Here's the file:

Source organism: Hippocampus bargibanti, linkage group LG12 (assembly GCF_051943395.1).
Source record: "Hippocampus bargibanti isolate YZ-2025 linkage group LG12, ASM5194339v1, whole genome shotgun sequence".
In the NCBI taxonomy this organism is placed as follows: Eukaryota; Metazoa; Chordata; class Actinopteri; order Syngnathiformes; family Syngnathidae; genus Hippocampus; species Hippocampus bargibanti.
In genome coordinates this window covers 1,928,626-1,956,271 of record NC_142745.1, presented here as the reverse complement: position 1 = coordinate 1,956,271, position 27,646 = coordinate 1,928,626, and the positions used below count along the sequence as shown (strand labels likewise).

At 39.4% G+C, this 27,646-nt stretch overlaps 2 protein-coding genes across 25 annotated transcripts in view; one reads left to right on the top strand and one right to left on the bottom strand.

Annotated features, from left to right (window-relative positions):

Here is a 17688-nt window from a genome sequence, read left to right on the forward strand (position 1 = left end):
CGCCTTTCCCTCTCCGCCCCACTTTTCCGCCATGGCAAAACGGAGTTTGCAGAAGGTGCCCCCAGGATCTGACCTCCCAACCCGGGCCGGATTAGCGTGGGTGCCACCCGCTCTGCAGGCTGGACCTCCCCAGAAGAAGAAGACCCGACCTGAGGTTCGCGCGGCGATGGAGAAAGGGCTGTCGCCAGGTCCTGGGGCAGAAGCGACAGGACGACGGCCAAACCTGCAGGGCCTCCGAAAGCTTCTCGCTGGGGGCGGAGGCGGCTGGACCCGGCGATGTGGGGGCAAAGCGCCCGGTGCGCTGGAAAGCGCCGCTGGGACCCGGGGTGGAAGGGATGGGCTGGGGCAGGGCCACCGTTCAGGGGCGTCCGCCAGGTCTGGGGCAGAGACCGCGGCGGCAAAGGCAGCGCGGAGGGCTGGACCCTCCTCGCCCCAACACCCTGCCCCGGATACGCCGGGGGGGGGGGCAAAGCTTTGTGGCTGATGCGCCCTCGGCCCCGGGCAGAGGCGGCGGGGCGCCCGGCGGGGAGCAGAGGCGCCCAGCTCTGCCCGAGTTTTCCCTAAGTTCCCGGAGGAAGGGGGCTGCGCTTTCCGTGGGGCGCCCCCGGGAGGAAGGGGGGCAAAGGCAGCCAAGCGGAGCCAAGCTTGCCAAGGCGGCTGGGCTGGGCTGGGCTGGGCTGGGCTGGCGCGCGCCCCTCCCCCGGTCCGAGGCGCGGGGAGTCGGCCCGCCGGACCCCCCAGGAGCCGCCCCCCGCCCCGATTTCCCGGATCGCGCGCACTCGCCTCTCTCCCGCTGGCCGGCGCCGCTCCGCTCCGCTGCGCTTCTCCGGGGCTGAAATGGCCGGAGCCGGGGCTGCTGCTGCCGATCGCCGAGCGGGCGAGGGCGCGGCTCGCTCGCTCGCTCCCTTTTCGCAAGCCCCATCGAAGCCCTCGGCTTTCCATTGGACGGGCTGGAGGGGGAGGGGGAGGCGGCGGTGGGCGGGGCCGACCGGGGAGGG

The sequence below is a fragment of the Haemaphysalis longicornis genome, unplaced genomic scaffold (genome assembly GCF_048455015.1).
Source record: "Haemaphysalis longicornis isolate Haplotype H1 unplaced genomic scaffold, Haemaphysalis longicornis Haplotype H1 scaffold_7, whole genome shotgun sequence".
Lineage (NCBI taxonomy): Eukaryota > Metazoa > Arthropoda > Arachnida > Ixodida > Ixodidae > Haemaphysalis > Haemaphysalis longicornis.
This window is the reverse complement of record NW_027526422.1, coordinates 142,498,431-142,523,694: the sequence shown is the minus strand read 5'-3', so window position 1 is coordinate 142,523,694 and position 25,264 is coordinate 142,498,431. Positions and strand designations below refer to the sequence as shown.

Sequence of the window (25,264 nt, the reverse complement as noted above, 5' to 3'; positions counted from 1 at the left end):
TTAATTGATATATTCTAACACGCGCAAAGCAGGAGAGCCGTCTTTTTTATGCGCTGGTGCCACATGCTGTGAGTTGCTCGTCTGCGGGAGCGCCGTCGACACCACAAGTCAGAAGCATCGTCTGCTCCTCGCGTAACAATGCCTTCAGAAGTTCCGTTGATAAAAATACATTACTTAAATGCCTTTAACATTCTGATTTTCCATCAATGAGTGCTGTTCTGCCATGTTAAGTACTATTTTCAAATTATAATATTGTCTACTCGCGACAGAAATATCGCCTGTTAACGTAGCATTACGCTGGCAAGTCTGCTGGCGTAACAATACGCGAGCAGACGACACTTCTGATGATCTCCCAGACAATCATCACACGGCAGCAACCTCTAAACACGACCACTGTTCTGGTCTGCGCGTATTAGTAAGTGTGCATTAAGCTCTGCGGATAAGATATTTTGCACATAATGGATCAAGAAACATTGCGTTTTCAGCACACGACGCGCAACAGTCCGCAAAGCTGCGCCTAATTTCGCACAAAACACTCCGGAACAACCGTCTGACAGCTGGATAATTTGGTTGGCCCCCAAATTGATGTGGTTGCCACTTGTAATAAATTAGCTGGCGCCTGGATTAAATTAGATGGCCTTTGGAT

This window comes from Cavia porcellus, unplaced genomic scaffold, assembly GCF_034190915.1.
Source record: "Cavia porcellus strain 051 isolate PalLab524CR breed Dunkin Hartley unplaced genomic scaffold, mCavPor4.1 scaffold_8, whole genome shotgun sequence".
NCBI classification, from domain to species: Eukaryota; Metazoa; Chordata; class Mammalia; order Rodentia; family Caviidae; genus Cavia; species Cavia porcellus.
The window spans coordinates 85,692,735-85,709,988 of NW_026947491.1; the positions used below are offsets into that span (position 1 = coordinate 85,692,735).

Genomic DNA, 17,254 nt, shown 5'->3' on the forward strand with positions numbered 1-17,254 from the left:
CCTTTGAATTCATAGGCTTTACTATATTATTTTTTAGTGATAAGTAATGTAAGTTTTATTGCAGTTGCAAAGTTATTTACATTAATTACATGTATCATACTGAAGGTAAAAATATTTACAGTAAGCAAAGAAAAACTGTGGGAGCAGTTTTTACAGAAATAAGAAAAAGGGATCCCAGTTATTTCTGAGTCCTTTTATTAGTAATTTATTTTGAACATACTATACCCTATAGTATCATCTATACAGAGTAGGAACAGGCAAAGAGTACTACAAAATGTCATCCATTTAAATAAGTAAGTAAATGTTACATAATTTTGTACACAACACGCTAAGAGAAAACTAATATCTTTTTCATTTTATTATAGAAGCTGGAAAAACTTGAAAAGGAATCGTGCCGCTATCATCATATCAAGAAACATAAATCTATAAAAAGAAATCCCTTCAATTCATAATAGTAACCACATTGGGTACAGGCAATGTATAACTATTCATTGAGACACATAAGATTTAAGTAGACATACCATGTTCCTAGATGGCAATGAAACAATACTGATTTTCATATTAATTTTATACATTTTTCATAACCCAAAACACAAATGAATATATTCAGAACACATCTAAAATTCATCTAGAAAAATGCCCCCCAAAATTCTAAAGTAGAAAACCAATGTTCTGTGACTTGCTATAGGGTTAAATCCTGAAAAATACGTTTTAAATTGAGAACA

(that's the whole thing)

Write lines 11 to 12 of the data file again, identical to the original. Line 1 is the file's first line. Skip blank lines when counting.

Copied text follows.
Lineage (NCBI taxonomy): Eukaryota > Metazoa > Arthropoda > Arachnida > Ixodida > Ixodidae > Haemaphysalis > Haemaphysalis longicornis.
This window is the reverse complement of record NW_027526422.1, coordinates 142,498,431-142,523,694: the sequence shown is the minus strand read 5'-3', so window position 1 is coordinate 142,523,694 and position 25,264 is coordinate 142,498,431. Positions and strand designations below refer to the sequence as shown.